I am a 61-year-old marine engineer. My first career was in commercial diving (mixed gas, saturation). Starting in the North Sea, out of Aberdeen in 1972; and then all over the world during the next two decades. In ’91 I decided it was time to get out of the water, or at least have some other options, so I went back to school for a degree in Ocean Engineering. I’ve been working ever since for the same old and well-established marine engineering company; in many capacities, but mainly as their field installation and service engineer.
A strange background, you may think, from which to have written a philosophy book. But then, what really is philosophy’s most important prerequisite? The obvious answer, “Academic philosophical training”, seems to fit poorly with philosophy’s history. It is certainly debatable, and perhaps inflammatory, but I would argue that the majority of our most influential philosophers have come to the forum by other paths; most notably Law, Mathematics, Economics, Science and Engineering.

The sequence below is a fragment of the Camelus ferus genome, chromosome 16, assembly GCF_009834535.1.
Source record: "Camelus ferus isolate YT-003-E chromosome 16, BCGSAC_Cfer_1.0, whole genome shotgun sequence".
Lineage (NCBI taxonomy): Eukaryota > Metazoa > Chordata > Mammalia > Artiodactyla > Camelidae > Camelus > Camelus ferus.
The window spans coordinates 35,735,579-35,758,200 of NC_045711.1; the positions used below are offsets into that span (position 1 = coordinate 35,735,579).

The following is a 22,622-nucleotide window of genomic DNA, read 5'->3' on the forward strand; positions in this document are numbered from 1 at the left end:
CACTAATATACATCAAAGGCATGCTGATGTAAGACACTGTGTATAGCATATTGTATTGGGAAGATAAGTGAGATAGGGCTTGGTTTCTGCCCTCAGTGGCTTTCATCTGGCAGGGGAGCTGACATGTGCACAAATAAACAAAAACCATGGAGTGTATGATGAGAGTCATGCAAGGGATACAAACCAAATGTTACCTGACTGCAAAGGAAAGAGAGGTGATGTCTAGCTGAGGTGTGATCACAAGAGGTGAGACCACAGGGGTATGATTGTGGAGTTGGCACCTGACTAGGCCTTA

I would nominate the most important prerequisite for philosophy as merely time. Long and frequent periods of secure and stress free time for reading, and then reflection. Time to follow the most interesting leads; to look up the word definitions and mine the bibliographies. Time to cross reference, return to one’s margin notes, and slowly begin to piece together some kind of coherence from one’s own life experience and the vast smorgasbord of writings accreted over our past 3000 years. Fate grants this kind of time to very few, and to even fewer in fair reward for their own efforts or planning. In my case, certainly, I just fell into it. From a childhood of seemingly endless summers at my family’s beach cottage in North Carolina, and weeks essentially abandoned in my grandfather’s excellent library in upstate New York, through the two decades of off-shift and weather downtime in saturation decompression chambers (with all of life’s standard frustrations and distractions lifted from me). And then through the past 19 years of long flights and even longer boat rides, continued weather downtime and waiting on parts to arrive, or for clients to complete their tasks before mine could start. The bottom line has been over 50 years of undeserved wealth in the precious commodity of contemplative time. I hope that I’ve used this gift well, but will have to leave that judgment to the reader. For more specifics – on what fresh insights I believe myself to have discovered, and so their potential interest to readers – I would ask you to click on ‘Keith’s Introduction’; my main intro to the Leaving Truth essay collection.